Russian shelling kills 15 in Kherson as Ukraine battles to restore power
Russian shelling of the southern Ukrainian city of Kherson killed 15 civilians, officials said, as engineers across the country sought to restore heat, water and power to major cities.
Throughout the country, Russian air strikes in recent weeks have brought Ukraine's energy infrastructure to its knees as winter approaches and temperatures near freezing, spurring fears of a health crisis and a further exodus.
Ukrainian President Volodymyr Zelensky said more than six million households in the country were still affected by power cuts, two days after targeted Russian strikes on Ukraine's energy infrastructure.
The country's national energy company, Ukrenergo, said late Friday that the grid was still facing a 30 percent deficit, with its technicians working "around the clock" to restore power. But it said it expected to increase coverage over the weekend, boosted by additional nuclear power.
The attack on Kherson, a key southeastern city recently recaptured by Ukrainian forces, marked the deadliest Russian bombardment in recent days.
A total of "15 residents were killed and 35 injured, including one child, as a result of enemy shelling", city official Galyna Lugova said. Several "private houses and high-rise buildings" had been damaged, she added.
"The Russian invaders opened fire on a residential area with multiple rocket launchers. A large building caught fire," said Yarovslav Yanushovich, head of the Kherson military administration.
Earlier Friday, the region's governor said patients in the city hospital and others from a psychiatric unit had been evacuated because of "constant Russian shelling."
The Kherson city council said it was offering to evacuate civilians to other regions.
The attacks on power stations and other infrastructure resources throughout Ukraine are Russia's latest attempt to force Ukrainian capitulation after Moscow's forces failed to topple the government and capture Kyiv in the war's early stages.
- Critical infrastructure -
In the capital, where about half of residents were still without power two days after Russian strikes hammered the country's energy grid, engineers worked to restore services.
"We have to endure this winter, a winter that everyone will remember," Zelensky said on social media, as UK Foreign Secretary James Cleverly visited to announce a new aid package.
Ukrainian Prime Minister Denys Shmygal told a government meeting, "Almost all Ukraine's critical infrastructure has been reconnected."
Critical infrastructure includes water utilities, heat generation plants, hospitals and emergency services.
But Shmygal said ordinary consumers continued to face scheduled power cuts across every region of the country.
Ukraine's Western allies have denounced the Russian attacks on energy infrastructure as a "war crime". The strikes have come in the wake of a string of military setbacks for Russia on the frontlines.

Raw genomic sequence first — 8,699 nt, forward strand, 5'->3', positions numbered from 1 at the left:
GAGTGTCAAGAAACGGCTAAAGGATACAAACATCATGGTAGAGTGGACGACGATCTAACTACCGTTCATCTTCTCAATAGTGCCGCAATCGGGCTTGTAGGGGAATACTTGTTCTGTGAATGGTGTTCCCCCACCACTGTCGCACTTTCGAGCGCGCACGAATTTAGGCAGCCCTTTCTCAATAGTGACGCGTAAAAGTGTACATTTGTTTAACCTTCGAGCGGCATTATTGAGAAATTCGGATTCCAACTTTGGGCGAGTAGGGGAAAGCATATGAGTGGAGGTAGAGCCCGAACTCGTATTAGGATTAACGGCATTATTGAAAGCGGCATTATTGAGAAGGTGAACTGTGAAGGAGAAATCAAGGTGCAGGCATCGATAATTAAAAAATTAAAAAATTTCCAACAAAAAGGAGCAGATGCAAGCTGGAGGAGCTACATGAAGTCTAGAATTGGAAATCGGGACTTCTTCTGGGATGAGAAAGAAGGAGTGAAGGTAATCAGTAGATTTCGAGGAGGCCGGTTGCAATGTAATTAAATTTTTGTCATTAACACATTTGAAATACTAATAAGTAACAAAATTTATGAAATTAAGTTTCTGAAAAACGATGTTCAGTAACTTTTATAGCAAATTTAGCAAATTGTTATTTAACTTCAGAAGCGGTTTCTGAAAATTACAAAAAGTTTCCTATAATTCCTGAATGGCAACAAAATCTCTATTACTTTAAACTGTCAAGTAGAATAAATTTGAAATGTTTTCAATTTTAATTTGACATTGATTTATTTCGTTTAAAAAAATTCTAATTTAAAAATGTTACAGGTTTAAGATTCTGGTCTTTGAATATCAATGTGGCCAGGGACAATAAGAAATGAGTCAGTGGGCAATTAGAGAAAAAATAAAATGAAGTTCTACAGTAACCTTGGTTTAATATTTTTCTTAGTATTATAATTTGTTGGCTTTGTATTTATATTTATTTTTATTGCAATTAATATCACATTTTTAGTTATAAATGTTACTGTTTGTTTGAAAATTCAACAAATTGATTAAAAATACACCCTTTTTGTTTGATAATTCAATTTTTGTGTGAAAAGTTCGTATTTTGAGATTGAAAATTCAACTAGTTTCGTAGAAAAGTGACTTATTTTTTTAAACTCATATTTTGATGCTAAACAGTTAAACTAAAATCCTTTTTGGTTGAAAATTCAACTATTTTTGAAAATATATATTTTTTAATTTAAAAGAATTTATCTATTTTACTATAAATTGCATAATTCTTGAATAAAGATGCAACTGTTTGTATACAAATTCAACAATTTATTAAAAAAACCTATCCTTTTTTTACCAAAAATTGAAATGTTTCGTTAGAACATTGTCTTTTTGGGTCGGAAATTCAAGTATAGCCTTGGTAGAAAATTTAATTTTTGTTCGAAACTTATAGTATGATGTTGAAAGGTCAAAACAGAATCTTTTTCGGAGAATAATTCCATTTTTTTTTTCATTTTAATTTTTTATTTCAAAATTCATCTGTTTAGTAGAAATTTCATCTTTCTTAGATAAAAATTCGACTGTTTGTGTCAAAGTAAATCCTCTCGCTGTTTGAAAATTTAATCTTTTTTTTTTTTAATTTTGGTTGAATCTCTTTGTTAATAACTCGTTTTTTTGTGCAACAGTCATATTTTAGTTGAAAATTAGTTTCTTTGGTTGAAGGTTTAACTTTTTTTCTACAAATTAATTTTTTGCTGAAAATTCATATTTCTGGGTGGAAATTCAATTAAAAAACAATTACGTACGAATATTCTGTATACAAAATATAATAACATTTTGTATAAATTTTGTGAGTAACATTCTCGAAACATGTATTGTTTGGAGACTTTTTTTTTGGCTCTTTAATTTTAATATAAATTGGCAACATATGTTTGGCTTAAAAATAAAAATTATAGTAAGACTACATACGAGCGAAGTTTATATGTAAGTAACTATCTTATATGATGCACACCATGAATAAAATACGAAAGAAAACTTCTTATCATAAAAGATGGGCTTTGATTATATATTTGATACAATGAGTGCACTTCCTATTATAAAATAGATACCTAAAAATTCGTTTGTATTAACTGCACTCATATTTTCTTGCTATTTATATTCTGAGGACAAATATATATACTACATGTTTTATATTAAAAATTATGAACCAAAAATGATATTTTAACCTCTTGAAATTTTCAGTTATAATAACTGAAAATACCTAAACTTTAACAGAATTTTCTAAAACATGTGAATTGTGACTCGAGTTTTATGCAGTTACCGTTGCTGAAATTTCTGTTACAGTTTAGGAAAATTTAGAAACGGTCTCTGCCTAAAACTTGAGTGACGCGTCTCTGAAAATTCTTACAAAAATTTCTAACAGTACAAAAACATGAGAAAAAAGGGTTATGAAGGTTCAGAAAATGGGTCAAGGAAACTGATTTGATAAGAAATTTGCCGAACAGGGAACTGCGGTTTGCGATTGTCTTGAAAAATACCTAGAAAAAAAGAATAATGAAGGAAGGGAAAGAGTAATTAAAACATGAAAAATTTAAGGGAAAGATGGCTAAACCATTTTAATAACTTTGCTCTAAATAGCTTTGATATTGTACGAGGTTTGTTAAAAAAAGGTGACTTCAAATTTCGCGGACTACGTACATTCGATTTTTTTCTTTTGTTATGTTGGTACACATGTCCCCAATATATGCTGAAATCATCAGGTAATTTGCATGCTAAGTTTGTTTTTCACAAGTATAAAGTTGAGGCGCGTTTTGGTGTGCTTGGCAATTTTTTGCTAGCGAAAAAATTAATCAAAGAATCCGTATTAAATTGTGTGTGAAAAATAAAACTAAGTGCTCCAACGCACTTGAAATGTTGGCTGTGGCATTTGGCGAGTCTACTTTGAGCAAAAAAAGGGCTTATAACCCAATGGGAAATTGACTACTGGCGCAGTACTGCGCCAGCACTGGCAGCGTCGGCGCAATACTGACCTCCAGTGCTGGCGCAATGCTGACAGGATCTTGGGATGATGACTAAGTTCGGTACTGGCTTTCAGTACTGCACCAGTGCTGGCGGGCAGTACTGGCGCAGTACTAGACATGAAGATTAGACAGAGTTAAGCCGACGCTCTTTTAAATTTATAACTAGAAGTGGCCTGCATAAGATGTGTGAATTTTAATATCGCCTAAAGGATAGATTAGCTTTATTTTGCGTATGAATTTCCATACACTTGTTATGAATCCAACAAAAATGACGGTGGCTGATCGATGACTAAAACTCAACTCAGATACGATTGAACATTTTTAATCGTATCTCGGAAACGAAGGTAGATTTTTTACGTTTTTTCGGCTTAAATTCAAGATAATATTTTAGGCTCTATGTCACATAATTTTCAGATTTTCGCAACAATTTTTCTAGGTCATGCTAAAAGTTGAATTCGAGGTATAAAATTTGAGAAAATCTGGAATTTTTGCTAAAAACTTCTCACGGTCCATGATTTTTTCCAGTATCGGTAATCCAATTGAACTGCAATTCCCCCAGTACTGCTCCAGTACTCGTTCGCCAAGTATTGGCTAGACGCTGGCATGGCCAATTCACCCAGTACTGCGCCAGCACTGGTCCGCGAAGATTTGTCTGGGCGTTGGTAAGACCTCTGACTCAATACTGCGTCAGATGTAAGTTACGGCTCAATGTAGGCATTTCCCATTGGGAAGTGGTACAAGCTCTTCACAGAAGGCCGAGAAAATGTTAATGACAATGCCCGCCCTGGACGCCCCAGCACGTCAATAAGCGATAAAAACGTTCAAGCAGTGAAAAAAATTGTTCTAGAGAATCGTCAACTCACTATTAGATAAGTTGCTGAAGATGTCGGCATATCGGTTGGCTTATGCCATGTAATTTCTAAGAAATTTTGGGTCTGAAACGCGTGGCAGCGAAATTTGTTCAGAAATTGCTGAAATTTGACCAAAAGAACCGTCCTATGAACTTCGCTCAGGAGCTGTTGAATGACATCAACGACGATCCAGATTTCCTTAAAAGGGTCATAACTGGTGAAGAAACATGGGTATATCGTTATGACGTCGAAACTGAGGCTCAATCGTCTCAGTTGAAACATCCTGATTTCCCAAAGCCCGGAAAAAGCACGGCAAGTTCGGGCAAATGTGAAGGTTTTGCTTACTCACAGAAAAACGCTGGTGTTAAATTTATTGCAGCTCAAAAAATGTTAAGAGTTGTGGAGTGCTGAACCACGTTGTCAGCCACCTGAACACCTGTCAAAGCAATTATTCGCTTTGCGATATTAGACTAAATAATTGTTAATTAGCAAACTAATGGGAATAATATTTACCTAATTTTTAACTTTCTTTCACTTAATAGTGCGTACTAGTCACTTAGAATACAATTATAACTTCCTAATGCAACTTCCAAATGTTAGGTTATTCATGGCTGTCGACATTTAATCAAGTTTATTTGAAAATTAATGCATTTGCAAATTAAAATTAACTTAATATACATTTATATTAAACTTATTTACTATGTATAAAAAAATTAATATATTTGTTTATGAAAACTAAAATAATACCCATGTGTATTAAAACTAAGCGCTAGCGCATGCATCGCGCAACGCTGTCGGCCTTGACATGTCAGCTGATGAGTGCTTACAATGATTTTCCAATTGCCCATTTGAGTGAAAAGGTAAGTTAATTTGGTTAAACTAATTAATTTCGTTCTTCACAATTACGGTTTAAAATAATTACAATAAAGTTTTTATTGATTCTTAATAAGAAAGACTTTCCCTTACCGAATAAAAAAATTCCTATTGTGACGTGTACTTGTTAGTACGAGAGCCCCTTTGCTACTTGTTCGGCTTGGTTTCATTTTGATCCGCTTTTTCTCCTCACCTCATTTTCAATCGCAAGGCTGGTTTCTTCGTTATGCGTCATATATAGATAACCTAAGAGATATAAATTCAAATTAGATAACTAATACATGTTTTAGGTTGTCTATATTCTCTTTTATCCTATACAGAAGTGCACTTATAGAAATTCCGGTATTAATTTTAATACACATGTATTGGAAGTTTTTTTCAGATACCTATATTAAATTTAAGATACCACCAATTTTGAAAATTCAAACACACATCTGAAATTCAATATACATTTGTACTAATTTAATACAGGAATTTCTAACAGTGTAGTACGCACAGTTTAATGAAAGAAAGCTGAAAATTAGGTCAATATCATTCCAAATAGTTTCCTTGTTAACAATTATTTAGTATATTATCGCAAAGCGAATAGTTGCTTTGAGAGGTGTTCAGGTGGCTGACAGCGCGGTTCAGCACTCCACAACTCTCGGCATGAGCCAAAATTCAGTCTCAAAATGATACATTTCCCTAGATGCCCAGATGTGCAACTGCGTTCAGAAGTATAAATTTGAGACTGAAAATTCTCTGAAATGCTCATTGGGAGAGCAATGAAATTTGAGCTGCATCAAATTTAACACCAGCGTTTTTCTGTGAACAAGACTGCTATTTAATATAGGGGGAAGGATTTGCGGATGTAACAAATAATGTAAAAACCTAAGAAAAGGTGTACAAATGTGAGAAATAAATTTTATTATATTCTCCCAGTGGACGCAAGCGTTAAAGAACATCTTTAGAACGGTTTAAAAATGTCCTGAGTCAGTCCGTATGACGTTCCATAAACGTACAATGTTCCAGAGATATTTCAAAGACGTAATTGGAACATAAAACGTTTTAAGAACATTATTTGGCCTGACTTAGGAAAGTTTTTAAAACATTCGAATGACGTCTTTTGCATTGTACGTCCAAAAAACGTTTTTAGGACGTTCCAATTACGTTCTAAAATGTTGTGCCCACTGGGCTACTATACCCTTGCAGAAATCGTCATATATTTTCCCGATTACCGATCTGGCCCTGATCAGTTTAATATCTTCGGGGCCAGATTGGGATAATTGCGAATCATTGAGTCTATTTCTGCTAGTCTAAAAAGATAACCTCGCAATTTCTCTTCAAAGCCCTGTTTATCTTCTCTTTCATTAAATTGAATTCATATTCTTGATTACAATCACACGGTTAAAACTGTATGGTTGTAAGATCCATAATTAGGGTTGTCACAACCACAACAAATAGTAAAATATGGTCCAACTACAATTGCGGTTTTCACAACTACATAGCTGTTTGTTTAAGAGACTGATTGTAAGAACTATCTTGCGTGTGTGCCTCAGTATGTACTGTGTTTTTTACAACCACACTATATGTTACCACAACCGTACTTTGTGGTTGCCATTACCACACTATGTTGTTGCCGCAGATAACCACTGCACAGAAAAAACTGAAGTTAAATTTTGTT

Moscow insists it is targeting only military-linked infrastructure and has blamed Kyiv for the blackouts, saying Ukraine can end the suffering by agreeing to Russian demands.
- Putin meets mothers -
Meanwhile, for the first time since he launched the war in February, Russian President Vladimir Putin met the mothers of soldiers fighting in Ukraine, assuring those whose children had been killed that he and Russia's elite "share this pain."
"I want you to know I, personally, and the entire leadership of the country share this pain," he told them.
He said that many reports about the conflict could not be trusted, describing them as "fake news, deceit and lies."
Russia has introduced legislation that effectively bans public criticism of the war.
Kremlin critics accuse authorities of concealing the real number of dead and wounded Russian troops.
Anger and concern have built across Russia since the Kremlin announced in September that hundreds of thousands of well-trained and well-equipped conscripts would be sent to the battlefield to bolster Moscow's struggling campaign.
But chaos ensued, with widespread reports of exempted men -- including the elderly and infirm -- being dispatched to the front and conscripts dying after receiving nearly no training, forcing the Kremlin to concede "mistakes."
Putin's meeting with the soldiers' mothers is a sign the Kremlin takes the growing malaise seriously.
Visiting Kyiv on Friday, Britain's foreign minister announced new aid for Ukraine, including ambulances and support for victims of sexual violence by Russian soldiers.
"Russia is continuing to try and break Ukrainian resolve through its brutal attacks on civilians, hospitals and energy infrastructure," Cleverly said.
"Russia will fail," he said, vowing UK support "will continue for as long as it takes."
Meanwhile, the head of Russian mercenary outfit Wagner, Yevgeny Prigozhin, said Friday that a former U.S. Marine general and several British and Finnish fighters were operating with the group in Ukraine.
"(Finns) are fighting in a British battalion (as part of Wagner PMC), which is commanded by a U.S. citizen, a former general of the Marine Corps," Prigozhin's press service said he told Finnish newspaper Helsingin Sanomat.